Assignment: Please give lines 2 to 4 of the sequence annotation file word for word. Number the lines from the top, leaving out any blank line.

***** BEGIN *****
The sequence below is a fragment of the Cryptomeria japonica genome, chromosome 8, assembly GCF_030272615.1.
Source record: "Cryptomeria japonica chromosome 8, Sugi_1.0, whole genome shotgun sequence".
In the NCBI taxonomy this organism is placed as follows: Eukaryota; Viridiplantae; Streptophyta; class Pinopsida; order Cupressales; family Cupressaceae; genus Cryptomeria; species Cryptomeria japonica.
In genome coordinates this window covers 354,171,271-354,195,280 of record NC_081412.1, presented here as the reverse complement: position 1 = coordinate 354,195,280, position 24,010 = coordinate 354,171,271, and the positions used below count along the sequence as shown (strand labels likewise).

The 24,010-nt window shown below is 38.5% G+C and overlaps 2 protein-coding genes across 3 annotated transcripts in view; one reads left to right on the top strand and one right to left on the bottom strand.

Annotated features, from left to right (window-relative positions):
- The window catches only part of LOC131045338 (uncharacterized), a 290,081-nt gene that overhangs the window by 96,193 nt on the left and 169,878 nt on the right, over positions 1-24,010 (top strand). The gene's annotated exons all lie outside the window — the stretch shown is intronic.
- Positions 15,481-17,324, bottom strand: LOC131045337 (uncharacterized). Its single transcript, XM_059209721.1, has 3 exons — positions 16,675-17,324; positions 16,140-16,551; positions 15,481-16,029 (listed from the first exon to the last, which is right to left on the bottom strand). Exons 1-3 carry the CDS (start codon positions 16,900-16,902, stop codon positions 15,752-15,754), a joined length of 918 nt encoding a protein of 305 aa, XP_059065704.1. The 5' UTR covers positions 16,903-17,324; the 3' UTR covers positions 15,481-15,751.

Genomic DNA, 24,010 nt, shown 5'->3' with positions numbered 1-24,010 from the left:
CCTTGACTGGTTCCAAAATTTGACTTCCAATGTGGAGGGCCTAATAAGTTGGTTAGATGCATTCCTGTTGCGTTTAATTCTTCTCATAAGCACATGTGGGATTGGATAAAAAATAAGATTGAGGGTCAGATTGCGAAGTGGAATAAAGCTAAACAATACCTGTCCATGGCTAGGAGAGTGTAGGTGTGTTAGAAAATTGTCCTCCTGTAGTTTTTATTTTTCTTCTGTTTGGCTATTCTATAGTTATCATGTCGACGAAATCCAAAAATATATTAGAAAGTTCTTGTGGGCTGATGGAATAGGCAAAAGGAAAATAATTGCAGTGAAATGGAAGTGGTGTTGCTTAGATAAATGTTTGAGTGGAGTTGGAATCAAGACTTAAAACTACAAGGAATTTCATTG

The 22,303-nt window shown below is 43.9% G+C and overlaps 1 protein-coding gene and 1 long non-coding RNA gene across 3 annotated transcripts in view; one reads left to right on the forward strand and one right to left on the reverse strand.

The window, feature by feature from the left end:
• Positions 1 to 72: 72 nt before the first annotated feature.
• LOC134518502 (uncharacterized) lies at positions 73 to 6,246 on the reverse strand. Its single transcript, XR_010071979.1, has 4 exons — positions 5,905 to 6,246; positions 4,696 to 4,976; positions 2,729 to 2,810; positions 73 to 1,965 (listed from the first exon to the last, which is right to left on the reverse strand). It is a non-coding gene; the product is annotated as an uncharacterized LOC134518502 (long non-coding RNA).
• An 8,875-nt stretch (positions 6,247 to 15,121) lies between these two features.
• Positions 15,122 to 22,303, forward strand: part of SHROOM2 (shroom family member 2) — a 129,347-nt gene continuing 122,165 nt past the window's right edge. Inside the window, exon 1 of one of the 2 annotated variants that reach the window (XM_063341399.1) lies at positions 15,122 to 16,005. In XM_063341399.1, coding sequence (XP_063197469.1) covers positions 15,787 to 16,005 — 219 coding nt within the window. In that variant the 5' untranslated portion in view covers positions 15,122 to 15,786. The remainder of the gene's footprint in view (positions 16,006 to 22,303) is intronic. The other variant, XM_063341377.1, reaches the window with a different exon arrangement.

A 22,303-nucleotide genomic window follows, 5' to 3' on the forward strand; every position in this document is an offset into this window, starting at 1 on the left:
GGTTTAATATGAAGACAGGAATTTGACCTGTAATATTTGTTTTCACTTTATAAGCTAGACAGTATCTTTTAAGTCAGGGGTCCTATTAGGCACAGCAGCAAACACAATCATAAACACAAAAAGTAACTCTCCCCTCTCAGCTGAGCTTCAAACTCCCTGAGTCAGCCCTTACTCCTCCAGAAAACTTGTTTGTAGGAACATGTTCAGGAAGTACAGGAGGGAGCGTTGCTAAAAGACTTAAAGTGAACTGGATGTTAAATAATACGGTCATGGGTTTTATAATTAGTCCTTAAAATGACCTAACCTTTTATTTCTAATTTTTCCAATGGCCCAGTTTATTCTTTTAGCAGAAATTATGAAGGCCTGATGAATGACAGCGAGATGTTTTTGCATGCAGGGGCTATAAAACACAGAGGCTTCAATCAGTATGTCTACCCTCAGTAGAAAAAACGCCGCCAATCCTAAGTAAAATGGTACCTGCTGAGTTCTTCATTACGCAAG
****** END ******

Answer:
Source record: "Cryptomeria japonica chromosome 8, Sugi_1.0, whole genome shotgun sequence".
In the NCBI taxonomy this organism is placed as follows: Eukaryota; Viridiplantae; Streptophyta; class Pinopsida; order Cupressales; family Cupressaceae; genus Cryptomeria; species Cryptomeria japonica.
In genome coordinates this window covers 354,171,271-354,195,280 of record NC_081412.1, presented here as the reverse complement: position 1 = coordinate 354,195,280, position 24,010 = coordinate 354,171,271, and the positions used below count along the sequence as shown (strand labels likewise).